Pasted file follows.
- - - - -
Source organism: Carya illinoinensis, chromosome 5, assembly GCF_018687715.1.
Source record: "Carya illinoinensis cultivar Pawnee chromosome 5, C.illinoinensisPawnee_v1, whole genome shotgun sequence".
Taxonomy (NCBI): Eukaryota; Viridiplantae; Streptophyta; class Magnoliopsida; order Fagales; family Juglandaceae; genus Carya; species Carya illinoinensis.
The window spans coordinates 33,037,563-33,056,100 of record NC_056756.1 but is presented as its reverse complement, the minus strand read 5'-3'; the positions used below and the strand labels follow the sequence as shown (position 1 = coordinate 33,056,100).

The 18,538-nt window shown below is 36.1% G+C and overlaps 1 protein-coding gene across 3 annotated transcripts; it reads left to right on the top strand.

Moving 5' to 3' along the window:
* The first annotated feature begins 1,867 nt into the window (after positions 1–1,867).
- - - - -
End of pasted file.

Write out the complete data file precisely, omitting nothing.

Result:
Source organism: Carya illinoinensis, chromosome 5, assembly GCF_018687715.1.
Source record: "Carya illinoinensis cultivar Pawnee chromosome 5, C.illinoinensisPawnee_v1, whole genome shotgun sequence".
Taxonomy (NCBI): Eukaryota; Viridiplantae; Streptophyta; class Magnoliopsida; order Fagales; family Juglandaceae; genus Carya; species Carya illinoinensis.
The window spans coordinates 33,037,563-33,056,100 of record NC_056756.1 but is presented as its reverse complement, the minus strand read 5'-3'; the positions used below and the strand labels follow the sequence as shown (position 1 = coordinate 33,056,100).

The 18,538-nt window shown below is 36.1% G+C and overlaps 1 protein-coding gene across 3 annotated transcripts; it reads left to right on the top strand.

Moving 5' to 3' along the window:
* The first annotated feature begins 1,867 nt into the window (after positions 1–1,867).